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Re: st: Detecting Outliers


From   Robert A Yaffee <bob.yaffee@nyu.edu>
To   statalist@hsphsun2.harvard.edu
Subject   Re: st: Detecting Outliers
Date   Wed, 03 May 2006 11:20:26 -0400

The critical values will depend on the confidence intervals
which will in turn depend upon the sample size.
  You can set these critical values to 3 3.5 or 4 times the
standard errors.  Observations with values beyond these 
critical values can be deemed outliers.  Their leverage
should be examined to determine whether they are problematic
or not.
  They may be modeled or downweighted according to their 
theoretical importance.  How much autocorrelation persists
in the series will be a factor.  Additive outliers are generally
more problematic than innovational ones.
  Errors can be removed. Other additive outliers may be modeled by dummy
variables.  
So may outlier patches and periodic pulses.
  The modeling of the outliers will shrink the confidence intervals and
make other
borderline cases more salent.  Decition and identification should be
conducted
in as iterative procees. Incorporation will be done with different
levels of standard errors as the process proceeds.  When all relevant
outliers are modeled,
then a final run should be conducted with the same standard errors to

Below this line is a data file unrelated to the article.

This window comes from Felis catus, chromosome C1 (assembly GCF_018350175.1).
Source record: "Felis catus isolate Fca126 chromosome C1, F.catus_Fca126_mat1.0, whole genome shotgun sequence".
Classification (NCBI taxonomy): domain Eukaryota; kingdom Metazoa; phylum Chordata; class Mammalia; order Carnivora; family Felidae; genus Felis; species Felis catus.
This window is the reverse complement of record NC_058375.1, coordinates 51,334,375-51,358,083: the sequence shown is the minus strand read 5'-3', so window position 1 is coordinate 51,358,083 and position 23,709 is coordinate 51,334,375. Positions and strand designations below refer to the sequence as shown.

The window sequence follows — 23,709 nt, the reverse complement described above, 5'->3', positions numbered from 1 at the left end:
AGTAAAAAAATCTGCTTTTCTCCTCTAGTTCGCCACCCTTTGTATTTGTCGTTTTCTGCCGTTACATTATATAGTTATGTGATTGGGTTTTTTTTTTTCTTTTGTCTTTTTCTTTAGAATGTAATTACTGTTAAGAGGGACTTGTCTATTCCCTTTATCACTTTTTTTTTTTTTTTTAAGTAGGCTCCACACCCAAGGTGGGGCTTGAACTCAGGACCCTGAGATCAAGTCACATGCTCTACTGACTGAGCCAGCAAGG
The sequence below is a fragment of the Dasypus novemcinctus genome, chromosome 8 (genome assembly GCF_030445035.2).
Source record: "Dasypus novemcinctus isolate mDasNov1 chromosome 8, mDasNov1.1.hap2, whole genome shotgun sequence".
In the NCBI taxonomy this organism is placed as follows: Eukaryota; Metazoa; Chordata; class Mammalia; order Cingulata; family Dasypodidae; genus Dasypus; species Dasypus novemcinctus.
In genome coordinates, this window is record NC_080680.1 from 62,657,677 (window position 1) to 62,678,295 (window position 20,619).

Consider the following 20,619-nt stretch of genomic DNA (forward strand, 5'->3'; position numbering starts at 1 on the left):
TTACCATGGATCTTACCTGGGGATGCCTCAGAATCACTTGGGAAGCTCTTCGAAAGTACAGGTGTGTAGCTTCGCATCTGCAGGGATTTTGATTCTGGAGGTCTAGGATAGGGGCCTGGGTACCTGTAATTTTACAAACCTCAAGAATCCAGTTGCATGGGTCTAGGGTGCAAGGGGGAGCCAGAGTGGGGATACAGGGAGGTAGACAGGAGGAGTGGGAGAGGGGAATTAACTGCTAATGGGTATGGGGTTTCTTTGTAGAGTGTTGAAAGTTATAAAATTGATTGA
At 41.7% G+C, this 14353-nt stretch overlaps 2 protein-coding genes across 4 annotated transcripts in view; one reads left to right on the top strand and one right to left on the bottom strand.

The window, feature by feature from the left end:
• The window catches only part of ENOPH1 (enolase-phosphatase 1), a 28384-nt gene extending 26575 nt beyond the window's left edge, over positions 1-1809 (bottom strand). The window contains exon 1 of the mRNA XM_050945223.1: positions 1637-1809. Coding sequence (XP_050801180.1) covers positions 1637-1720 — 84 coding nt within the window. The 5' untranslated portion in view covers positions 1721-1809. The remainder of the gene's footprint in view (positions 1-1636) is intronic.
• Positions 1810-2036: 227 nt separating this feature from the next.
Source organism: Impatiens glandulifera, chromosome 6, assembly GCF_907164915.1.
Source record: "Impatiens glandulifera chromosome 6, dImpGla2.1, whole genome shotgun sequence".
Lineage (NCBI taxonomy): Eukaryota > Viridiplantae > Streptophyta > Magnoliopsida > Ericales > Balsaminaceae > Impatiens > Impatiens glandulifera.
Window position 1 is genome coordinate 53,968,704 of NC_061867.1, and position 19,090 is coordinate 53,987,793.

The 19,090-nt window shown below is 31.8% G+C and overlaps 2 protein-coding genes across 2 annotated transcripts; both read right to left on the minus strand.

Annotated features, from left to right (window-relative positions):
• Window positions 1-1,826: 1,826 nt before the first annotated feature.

see which
ones should be retained.
   You can find these procedures developed in the 1986, 1988, 1993 works
of Tsay, Chen and Lui, and Balke on the subject of outliers in time
series processes.
   Regards,
      Bob Yaffee

     

Robert A. Yaffee, Ph.D.
Research Professor
Shirley M. Ehrenkranz
School of Social Work
New York University

home address:
Apt 19-W
2100 Linwood Ave.
Fort Lee, NJ
07024-3171
Phone: 201-242-3824
Fax: 201-242-3825
yaffee@nyu.edu

----- Original Message -----
From: Raphael Fraser <raphael.fraser@gmail.com>
Date: Wednesday, May 3, 2006 10:55 am
Subject: Re: st: Detecting Outliers

> One can safely assume the critical values will be the same within 
> each panel.
> 
> On 5/3/06, Robert A Yaffee <bob.yaffee@nyu.edu> wrote:
> > Will the critical values for outliers be the same within each panel
> > or will they differ from panel to panel (perhaps depending upon
> > the sample size of each panel)?
> >
> > Robert A. Yaffee, Ph.D.
> > Research Professor
> > Shirley M. Ehrenkranz
> > School of Social Work
> > New York University
> >
> > home address:
> > Apt 19-W
> > 2100 Linwood Ave.
> > Fort Lee, NJ
> > 07024-3171
> > Phone: 201-242-3824
> > Fax: 201-242-3825
> > yaffee@nyu.edu
> >
> > ----- Original Message -----
> > From: Raphael Fraser <raphael.fraser@gmail.com>
> > Date: Wednesday, May 3, 2006 9:14 am
> > Subject: Re: st: Detecting Outliers
> >
> > > The data I am refering to is panel data. The purpose of the 
> analysis> > is to detect possible errors. I have on average 50 
> observations on 100
> > > subjects.
> > >
> > > On 5/3/06, Robert A Yaffee <bob.yaffee@nyu.edu> wrote:
> > > > There are many types of outliers, depending upon
> > > > whether you have time series or panel data.
> > > >    In time series, there are additive outliers, innovational
> > > > outliers, outlier patches, for example.   Some have worse
> > > > effects than others.   Adjacent outliers may smear or
> > > > mask others.  They may have good or bad leverage.
> > > >    One should have the choice of detecting, modeling, or